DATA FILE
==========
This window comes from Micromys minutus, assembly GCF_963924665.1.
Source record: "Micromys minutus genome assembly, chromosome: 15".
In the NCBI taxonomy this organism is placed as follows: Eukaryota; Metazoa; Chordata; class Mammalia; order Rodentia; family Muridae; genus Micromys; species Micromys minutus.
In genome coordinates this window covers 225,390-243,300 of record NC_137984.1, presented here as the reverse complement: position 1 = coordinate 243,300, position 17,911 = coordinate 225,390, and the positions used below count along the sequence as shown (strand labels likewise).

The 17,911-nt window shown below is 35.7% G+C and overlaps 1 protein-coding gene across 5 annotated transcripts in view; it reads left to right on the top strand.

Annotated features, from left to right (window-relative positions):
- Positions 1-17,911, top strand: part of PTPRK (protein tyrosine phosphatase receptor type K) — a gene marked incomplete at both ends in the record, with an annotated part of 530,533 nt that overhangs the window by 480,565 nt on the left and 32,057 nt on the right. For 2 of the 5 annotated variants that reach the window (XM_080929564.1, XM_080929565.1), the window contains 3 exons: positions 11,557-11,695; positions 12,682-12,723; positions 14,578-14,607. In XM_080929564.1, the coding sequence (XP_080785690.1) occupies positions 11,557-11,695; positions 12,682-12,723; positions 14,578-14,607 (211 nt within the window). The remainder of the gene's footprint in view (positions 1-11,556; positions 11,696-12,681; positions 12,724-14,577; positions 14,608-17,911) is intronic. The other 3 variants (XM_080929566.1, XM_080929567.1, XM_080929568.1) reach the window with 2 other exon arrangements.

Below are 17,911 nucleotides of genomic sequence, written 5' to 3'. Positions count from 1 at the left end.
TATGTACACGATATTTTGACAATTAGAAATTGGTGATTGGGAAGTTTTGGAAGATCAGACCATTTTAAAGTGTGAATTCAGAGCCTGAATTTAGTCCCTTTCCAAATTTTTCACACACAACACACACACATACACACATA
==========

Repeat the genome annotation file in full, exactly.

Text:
This window comes from Micromys minutus, assembly GCF_963924665.1.
Source record: "Micromys minutus genome assembly, chromosome: 15".
In the NCBI taxonomy this organism is placed as follows: Eukaryota; Metazoa; Chordata; class Mammalia; order Rodentia; family Muridae; genus Micromys; species Micromys minutus.
In genome coordinates this window covers 225,390-243,300 of record NC_137984.1, presented here as the reverse complement: position 1 = coordinate 243,300, position 17,911 = coordinate 225,390, and the positions used below count along the sequence as shown (strand labels likewise).

The 17,911-nt window shown below is 35.7% G+C and overlaps 1 protein-coding gene across 5 annotated transcripts in view; it reads left to right on the top strand.

Annotated features, from left to right (window-relative positions):
- Positions 1-17,911, top strand: part of PTPRK (protein tyrosine phosphatase receptor type K) — a gene marked incomplete at both ends in the record, with an annotated part of 530,533 nt that overhangs the window by 480,565 nt on the left and 32,057 nt on the right. For 2 of the 5 annotated variants that reach the window (XM_080929564.1, XM_080929565.1), the window contains 3 exons: positions 11,557-11,695; positions 12,682-12,723; positions 14,578-14,607. In XM_080929564.1, the coding sequence (XP_080785690.1) occupies positions 11,557-11,695; positions 12,682-12,723; positions 14,578-14,607 (211 nt within the window). The remainder of the gene's footprint in view (positions 1-11,556; positions 11,696-12,681; positions 12,724-14,577; positions 14,608-17,911) is intronic. The other 3 variants (XM_080929566.1, XM_080929567.1, XM_080929568.1) reach the window with 2 other exon arrangements.

Below are 17,911 nucleotides of genomic sequence, written 5' to 3'. Positions count from 1 at the left end.
TATGTACACGATATTTTGACAATTAGAAATTGGTGATTGGGAAGTTTTGGAAGATCAGACCATTTTAAAGTGTGAATTCAGAGCCTGAATTTAGTCCCTTTCCAAATTTTTCACACACAACACACACACATACACACATA